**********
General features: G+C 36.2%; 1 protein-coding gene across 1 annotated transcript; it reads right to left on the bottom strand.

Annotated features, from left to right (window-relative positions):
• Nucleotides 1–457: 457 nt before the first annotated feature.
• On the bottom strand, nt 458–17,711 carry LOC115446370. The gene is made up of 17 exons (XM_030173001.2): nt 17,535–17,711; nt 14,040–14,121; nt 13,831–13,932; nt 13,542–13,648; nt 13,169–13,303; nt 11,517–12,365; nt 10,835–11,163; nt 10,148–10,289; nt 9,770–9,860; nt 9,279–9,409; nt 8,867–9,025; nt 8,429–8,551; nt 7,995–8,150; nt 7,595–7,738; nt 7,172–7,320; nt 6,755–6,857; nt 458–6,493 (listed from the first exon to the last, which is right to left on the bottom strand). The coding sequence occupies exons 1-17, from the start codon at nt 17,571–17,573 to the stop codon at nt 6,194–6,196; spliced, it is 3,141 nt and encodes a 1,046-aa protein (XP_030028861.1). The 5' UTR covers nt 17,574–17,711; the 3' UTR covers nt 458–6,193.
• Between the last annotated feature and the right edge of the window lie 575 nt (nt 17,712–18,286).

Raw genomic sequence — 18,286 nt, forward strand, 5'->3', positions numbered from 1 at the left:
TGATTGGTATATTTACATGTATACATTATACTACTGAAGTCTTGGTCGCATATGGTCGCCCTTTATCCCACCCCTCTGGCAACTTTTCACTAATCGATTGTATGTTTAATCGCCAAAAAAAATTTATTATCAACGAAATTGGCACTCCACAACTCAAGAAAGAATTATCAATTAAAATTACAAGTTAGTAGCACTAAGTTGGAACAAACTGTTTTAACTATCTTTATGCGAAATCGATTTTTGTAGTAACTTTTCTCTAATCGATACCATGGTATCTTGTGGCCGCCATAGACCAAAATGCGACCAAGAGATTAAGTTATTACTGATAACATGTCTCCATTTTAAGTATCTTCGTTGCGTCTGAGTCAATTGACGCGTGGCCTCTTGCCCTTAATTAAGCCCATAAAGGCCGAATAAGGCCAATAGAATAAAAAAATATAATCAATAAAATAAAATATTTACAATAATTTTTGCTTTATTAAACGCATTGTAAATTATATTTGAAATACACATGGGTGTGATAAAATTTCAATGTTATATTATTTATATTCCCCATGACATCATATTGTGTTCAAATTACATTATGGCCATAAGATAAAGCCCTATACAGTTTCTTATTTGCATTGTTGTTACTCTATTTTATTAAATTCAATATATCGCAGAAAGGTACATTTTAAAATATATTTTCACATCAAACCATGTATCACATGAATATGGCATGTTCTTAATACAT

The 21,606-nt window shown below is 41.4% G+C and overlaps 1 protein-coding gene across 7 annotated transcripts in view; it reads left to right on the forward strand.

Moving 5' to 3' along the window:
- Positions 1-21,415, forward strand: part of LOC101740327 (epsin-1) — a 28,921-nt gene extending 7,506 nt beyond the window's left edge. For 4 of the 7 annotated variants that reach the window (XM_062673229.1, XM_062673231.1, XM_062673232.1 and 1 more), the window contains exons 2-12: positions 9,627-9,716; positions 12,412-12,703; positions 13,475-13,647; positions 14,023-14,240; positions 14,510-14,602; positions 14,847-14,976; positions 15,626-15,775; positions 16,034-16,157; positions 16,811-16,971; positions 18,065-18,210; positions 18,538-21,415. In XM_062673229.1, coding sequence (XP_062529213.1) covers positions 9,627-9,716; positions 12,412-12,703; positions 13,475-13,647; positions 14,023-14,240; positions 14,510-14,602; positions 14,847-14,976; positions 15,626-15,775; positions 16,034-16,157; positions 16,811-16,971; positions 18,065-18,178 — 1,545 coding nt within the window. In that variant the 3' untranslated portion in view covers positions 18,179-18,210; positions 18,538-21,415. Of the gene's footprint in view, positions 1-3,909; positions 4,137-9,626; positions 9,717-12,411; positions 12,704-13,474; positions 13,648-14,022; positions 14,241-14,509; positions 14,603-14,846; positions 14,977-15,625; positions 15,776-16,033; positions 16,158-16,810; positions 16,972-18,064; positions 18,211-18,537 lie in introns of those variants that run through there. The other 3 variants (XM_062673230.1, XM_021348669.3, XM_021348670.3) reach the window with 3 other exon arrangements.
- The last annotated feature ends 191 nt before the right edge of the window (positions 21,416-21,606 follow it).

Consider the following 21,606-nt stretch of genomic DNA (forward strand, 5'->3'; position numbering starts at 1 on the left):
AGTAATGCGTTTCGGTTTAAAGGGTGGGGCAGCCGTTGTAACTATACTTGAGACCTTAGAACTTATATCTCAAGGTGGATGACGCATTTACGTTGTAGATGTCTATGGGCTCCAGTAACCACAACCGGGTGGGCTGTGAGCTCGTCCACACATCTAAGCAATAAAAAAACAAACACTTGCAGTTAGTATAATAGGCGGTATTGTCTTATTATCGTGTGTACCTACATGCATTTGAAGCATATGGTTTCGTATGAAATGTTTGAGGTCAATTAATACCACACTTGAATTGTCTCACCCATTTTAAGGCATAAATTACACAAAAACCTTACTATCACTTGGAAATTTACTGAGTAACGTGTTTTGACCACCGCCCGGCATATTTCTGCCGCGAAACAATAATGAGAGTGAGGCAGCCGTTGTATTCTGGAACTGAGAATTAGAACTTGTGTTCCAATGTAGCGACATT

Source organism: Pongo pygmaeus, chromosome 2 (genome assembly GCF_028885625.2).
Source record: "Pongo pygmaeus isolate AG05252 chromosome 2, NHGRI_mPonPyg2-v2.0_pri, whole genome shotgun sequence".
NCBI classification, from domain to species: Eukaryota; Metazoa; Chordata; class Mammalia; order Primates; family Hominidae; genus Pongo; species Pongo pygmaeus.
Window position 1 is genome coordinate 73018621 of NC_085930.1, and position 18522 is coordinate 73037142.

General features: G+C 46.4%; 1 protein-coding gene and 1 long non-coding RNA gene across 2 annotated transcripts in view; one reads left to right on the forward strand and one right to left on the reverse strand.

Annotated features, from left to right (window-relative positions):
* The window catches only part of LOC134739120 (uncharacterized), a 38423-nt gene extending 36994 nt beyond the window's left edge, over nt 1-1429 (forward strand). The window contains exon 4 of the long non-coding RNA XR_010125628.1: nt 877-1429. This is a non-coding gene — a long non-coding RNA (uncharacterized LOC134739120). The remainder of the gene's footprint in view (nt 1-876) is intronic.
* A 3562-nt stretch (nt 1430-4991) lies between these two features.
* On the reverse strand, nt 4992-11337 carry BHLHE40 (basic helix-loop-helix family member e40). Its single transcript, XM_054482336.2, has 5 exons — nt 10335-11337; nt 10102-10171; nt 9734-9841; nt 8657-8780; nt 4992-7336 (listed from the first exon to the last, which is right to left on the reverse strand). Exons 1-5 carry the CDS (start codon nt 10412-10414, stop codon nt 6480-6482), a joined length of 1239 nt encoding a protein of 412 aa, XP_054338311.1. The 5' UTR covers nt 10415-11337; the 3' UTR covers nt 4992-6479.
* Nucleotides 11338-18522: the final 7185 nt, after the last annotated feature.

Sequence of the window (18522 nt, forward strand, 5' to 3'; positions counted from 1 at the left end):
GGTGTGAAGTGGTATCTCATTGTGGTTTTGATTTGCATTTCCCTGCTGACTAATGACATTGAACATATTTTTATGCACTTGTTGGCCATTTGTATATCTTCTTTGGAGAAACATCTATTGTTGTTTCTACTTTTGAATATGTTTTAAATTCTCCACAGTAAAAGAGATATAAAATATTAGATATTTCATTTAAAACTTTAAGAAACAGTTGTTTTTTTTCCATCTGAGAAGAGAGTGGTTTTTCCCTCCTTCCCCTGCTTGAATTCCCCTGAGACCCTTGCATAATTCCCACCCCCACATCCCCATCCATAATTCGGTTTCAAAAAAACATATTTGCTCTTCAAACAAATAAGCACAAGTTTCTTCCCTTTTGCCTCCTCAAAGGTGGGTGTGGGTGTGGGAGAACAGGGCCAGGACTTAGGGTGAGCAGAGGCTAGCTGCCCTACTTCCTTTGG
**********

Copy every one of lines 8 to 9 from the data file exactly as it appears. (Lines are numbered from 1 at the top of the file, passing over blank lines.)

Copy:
The 21,606-nt window shown below is 41.4% G+C and overlaps 1 protein-coding gene across 7 annotated transcripts in view; it reads left to right on the forward strand.

Moving 5' to 3' along the window: